Does the U.S. Lead in Drug Addiction?

It’s no secret that there is a drug epidemic in the United States. Different parts of the country may be more prone to abuse different types of drugs as well. The opiate and methamphetamine epidemic can be found all over the country. While there are thousands of overdoses each year in the United States, it may make you wonder how the United States is compared to some of the other countries around the world. Many other countries have different laws about drugs, and this may help or hurt their addiction statistics.

International Addiction Statistics

According to a report conducted by the United Nations Office on Drugs and Crime (UNODC), the United States has one of the worst overdose problems in the world. The statistics show that the United States has about 194.6 overdose deaths per one million people, and the only country with a higher rate of overdose deaths is Iceland, which is at about 211 deaths per one million people [1]. Many countries don’t have statistics though like many parts of Africa, India and South America. The good news is that the United States also has many people who are seeking help for their issues with substance abuse. Almost 7,000 people per one million are getting help for their substance abuse problems [1].

Much like geographical areas that are prone to certain substances in the United States, there are also specific drugs that have become a problem in different countries. On a global scale, opioids are the biggest problem drug in the world. Roughly 41 percent of all people being treated for addiction in the United States are going to treatment for opioids, and this problem is also spread across areas like China, Russia, Italy and Germany [1]. In countries like Sweden and Saudi Arabia, the biggest problems are with stimulants.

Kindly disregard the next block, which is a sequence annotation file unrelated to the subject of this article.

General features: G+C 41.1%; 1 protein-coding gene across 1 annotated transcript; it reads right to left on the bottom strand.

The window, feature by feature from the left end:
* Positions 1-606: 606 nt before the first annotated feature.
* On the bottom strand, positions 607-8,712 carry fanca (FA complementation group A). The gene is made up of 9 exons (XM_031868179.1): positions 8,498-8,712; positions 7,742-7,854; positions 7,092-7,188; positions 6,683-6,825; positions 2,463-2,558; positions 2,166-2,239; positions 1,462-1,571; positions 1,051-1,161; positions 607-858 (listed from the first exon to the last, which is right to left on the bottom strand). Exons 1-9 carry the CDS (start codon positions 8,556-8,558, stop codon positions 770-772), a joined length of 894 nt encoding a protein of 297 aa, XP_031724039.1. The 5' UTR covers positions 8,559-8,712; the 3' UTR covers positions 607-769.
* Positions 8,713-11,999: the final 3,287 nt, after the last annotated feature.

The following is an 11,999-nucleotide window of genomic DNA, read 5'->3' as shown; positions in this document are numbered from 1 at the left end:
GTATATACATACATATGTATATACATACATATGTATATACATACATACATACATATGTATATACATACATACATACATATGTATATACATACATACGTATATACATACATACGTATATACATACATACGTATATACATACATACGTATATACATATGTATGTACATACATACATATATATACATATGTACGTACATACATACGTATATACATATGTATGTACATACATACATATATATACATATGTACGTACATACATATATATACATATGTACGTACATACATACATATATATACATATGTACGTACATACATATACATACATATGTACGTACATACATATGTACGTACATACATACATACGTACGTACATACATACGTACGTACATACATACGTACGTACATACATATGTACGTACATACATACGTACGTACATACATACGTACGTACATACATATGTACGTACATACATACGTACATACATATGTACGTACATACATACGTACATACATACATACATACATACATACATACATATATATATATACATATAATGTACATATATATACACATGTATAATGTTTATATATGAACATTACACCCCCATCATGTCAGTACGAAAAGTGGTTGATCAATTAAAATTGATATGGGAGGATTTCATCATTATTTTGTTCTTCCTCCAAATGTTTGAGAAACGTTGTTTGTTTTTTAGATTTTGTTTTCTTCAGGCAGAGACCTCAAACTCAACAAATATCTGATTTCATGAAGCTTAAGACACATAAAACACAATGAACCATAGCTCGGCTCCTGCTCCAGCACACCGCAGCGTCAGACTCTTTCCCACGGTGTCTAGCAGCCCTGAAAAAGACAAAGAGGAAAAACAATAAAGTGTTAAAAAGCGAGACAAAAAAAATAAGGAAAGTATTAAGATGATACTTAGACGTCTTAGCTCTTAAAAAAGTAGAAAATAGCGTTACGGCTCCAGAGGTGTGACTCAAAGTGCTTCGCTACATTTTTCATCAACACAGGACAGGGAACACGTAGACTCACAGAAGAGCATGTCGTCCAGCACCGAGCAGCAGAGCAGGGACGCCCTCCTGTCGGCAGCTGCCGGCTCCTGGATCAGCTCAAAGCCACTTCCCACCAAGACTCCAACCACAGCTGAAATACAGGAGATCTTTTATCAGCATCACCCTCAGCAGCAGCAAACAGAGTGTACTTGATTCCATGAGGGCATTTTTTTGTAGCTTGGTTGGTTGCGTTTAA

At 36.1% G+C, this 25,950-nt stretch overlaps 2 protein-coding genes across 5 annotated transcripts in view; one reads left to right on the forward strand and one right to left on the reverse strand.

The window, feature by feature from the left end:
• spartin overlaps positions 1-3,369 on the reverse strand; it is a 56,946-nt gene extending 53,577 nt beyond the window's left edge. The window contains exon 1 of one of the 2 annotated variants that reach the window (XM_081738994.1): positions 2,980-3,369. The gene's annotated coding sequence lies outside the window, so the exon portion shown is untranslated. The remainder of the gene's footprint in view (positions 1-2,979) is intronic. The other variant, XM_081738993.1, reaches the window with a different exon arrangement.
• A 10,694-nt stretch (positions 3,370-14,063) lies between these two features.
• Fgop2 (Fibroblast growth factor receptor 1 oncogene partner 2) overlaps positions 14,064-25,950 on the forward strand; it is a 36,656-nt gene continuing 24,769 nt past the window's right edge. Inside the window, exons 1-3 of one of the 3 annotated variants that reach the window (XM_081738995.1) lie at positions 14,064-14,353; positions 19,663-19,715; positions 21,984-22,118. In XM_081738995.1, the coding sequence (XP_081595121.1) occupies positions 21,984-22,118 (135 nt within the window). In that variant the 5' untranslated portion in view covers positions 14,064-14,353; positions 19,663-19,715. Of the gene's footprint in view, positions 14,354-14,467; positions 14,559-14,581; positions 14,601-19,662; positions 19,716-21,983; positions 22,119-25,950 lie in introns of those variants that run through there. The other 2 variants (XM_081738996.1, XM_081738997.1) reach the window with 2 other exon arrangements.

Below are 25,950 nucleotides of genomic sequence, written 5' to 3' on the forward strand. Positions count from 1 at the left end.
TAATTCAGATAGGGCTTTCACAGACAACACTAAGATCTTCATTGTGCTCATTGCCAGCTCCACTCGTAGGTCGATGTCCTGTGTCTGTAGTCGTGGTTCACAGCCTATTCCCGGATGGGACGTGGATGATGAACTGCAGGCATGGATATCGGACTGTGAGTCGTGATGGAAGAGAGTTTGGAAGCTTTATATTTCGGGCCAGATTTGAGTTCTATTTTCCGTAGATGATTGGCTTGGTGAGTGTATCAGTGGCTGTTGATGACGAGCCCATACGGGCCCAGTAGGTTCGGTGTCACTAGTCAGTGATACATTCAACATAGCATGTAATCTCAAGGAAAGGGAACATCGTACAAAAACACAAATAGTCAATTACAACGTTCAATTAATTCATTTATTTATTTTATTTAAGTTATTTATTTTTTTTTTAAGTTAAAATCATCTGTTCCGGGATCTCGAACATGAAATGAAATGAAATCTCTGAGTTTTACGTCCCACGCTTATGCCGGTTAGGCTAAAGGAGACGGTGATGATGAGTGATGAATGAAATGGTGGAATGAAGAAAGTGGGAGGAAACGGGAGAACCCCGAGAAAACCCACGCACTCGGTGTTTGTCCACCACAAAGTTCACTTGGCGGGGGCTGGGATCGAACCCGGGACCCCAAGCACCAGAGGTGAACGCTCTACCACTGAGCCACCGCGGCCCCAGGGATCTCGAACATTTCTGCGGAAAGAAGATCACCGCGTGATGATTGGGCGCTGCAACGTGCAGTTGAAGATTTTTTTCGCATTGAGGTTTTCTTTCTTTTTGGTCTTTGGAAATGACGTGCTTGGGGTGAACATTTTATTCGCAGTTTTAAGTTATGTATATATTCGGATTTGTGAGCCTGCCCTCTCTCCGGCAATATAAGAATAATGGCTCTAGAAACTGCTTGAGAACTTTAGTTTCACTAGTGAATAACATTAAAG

The Prescription Opioid Epidemic in the United States

When it comes to prescription opioid abuse, the United States leads the world by a large margin. According to the statistics, about six percent of adults in the United States abuse prescription opioids [2]. The next closest country is Australia at less than four percent, and many other countries are at about two percent. Opiates are pure forms of opium that’s used in drugs like heroin, and this type of problem is much worse in areas where they can grow the plant like Afghanistan, Iran and Russia. This tells us that a lot of the opioid crisis in the United States isn’t coming from street dealers, but it’s coming from doctors and pharmacies.

In 1996, when OxyContin was first launched by Purdue, the medication was marketed as non-addictive [3]. In the early 2000s, OxyContin was marketed as a miracle drug for pain management, but it was soon found that the medication could become addictive. It didn’t take long for many people on the medication to become dependent to the medication. The problem became so big that it began creeping its way into suburban areas. There was a time when it seemed like addiction only affected minorities and people in poverty, but opioid crisis began getting a lot more attention when your average person began getting addicted to these medications. No matter the cause of addiction, there is help for people who struggle with this potentially fatal illness.